The day started out relatively normal, though there were some fears among us. In the days earlier, several provinces of Afghanistan had fallen into the hands of the Taliban, but no one thought the government would fall.
I would start my mornings by checking my phone to read the news circulated by journalists and people on social media before leaving for work. I was looking for good news. I did not find it.
On that morning of 15 August, I got to the office to find a few colleagues packing up sensitive documents in a black plastic bag. I asked one of them: “What has happened? Why are you collecting these papers?”
I was told that all of us needed to take our computers and any other devices that revealed our identities from the office, and go home. This was not normal, but I told myself that the US and other NATO countries involved in the war in Afghanistan would not let the achievements of 20 years be lost so easily.
I turned on my computer and transferred any important documents to my emails. And then one of my colleagues hurriedly approached and said: “The Taliban are near the city. The guard says to take your computers and leave the office immediately and be careful. Take your identity cards with you, hurry up.”
A strange fear settled over my body. I shut down my computer, took my documents and left the office. I had no idea that I would not see my colleagues and friends again.
When I left the office, just two hours after I had gone in, I found the situation on the street completely different. I caught a taxi with great difficulty because everyone was trying to get home. Shops were closed and children were crying despite having no knowledge about the Taliban. It took hours to cover my 20-minute route.
On my way home, I kept wondering: “Is everything going to end?” Afghan women do not have good memories of the Taliban.
In a short while, the whole city of Kabul was taken over by the sound of motorcycles and a special song that was sung to describe the Taliban. They had entered the city.
The government of the Republic of Afghanistan fell. The Taliban attacked the presidential palace and the president fled with other government officials. The Taliban announced a general amnesty, with criminals and accused persons released from prisons. Women who had been subjected to violence and were living in safe houses were thrown out, along with their children, by the Taliban.
Days went by and I was imprisoned at home. I did not want to go out because I was still in shock, and I did not want to see the Taliban’s faces.
In the beginning, the Taliban made many promises. My father used to tell me: “Bad nature doesn’t change; you have to be careful and don’t leave the house.”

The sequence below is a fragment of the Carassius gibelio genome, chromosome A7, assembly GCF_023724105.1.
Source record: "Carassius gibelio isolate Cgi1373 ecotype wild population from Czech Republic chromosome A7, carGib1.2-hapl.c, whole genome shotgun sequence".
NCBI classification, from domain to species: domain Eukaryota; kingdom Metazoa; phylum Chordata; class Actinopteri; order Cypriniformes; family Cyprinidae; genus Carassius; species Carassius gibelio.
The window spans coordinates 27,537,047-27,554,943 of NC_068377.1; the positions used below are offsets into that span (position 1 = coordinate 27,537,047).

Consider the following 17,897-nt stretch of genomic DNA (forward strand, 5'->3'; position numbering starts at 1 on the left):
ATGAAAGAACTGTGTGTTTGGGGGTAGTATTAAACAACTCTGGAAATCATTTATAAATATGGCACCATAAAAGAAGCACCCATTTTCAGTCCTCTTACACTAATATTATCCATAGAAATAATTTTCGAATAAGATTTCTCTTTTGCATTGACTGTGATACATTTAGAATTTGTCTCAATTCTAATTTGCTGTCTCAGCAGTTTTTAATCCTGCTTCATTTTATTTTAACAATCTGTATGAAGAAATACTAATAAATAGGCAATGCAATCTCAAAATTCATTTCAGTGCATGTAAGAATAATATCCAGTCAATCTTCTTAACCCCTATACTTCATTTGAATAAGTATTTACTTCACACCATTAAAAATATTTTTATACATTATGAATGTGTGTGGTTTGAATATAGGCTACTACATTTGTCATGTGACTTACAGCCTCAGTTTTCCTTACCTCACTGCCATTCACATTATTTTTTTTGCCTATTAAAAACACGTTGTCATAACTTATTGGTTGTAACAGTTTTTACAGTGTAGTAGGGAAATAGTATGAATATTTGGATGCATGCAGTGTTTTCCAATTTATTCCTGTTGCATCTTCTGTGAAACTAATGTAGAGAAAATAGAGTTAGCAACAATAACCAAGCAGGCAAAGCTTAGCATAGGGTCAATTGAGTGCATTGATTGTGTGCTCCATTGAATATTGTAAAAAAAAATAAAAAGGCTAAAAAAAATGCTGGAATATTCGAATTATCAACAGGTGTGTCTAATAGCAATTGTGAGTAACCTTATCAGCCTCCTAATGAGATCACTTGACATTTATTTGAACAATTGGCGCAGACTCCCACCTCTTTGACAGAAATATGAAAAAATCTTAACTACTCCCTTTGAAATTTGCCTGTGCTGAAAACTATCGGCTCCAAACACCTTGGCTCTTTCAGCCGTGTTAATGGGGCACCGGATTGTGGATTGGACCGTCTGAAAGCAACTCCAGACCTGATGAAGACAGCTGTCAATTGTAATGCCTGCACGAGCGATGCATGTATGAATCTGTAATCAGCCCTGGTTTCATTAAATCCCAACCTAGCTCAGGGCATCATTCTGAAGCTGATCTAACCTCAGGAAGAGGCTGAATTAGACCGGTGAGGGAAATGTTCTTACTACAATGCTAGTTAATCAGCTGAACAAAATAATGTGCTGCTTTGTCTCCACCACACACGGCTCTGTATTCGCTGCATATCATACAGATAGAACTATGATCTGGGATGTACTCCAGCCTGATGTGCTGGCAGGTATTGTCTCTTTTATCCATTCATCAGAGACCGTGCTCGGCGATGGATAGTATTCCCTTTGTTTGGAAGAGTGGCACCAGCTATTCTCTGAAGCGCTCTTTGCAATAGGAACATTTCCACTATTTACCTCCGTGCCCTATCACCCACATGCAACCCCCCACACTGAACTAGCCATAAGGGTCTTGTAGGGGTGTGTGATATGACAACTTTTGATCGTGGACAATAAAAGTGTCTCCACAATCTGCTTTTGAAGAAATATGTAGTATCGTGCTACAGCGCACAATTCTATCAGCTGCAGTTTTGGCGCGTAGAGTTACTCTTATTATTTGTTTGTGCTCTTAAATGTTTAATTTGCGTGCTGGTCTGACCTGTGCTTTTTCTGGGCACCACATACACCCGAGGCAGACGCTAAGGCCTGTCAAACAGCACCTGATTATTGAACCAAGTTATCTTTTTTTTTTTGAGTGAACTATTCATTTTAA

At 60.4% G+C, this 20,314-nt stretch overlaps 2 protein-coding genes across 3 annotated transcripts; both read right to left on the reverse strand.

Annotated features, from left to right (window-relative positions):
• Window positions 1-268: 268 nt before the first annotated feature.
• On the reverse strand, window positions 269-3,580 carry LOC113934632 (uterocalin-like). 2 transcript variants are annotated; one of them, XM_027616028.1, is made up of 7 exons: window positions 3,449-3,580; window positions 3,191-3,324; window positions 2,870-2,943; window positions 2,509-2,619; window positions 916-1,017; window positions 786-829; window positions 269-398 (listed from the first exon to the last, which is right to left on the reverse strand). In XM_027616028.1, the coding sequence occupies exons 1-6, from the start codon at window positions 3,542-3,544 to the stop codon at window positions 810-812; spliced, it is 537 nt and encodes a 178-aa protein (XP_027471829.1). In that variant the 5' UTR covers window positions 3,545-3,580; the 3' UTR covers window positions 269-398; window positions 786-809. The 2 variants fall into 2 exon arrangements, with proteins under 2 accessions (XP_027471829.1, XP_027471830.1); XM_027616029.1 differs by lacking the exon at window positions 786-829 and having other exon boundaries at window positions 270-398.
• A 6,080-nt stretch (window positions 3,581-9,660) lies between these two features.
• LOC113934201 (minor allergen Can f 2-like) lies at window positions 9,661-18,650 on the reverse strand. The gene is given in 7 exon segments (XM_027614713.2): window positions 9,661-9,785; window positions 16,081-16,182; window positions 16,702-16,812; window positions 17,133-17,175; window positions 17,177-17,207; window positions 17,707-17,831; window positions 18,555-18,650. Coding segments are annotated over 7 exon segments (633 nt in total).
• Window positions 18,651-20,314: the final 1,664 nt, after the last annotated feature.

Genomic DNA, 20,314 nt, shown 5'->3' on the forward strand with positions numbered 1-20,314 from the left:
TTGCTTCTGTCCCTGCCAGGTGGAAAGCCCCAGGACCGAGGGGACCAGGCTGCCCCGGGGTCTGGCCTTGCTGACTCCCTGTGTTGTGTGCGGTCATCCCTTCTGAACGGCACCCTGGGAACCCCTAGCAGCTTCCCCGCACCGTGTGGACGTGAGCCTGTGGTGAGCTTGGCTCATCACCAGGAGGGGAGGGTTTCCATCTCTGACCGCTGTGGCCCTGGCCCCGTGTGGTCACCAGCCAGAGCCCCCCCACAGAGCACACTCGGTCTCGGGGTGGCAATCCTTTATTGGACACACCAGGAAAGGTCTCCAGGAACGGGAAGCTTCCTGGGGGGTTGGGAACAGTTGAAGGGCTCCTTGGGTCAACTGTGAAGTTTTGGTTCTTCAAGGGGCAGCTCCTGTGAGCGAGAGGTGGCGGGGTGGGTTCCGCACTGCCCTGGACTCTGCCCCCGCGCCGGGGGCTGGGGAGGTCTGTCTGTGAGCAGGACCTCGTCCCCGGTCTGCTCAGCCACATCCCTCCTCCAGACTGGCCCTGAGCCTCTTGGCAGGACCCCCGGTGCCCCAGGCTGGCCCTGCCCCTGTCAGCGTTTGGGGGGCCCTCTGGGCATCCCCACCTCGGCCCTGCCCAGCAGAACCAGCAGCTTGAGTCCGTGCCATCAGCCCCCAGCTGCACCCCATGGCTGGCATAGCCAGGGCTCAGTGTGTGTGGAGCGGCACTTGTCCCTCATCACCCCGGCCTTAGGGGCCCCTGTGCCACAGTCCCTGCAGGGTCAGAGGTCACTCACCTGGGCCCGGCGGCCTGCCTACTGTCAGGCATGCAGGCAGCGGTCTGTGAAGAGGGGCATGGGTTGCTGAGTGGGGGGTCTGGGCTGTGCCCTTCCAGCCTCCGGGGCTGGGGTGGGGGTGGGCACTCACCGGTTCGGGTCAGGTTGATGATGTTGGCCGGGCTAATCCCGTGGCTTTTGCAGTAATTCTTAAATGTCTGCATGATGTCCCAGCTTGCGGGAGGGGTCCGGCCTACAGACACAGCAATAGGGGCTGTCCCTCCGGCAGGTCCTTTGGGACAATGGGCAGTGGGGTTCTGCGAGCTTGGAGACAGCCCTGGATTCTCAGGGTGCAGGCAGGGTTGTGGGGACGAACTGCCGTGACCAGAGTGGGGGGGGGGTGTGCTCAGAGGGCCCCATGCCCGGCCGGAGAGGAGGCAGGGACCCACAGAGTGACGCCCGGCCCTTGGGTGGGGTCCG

A few weeks later, one of my father’s previous employees called him. When I asked what the call was about, he said: “The Taliban has prepared a list of government officials and former military employees to arrest. My name is on the list.”
My father was an intelligence police before the coming of the Taliban. Being in our house was risky, so we went to my grandmother’s. A few days later, the Taliban invaded our house and when they did not find us, they destroyed all our belongings. Our neighbours were warned to report any sightings of us immediately.
We spent just under five months in my grandmother’s house as we waited for Pakistani visas.
During these five months, I began working with WAN-IFRA Women in News, coordinating the Social Impact Reporting Initiative (SIRI) Afghanistan programme. The initiative supported more than 30 women journalists who lost their jobs because of the coming of the Taliban. Amid all the challenges I was facing, this programme was the only good thing to happen to me.
After receiving the visas, my family and I left for Pakistan. It did not mean an end to our suffering, but I was happy to be out of Afghanistan. After several days in Islamabad, I called a manager at an international media organisation, a previous employer, and asked for help. She worked with several other international organisations to assist us.
After six months, the Pakistani police started persecuting Afghan immigrants. Like many others, we had to bribe the police to avoid arrest even though we had legal documents and Pakistani visas. Finally, after several months, we received Australian visas. Our evacuation took place in February 2023, and we arrived in Australia after about a year in Pakistan.
Australia was a good option for us to start a new life. It is not easy, but we are happy that we have the support of the Australian government and have the right to get an education and work.
I want to restart my life, get my master’s degree and set new goals. I want to start journalism again. I want to be a voice for those silenced by war, discrimination, injustice and violence.
The post I’m an Afghan woman journalist who moved to Australia after the Taliban took over – this is my story appeared first on WAN-IFRA.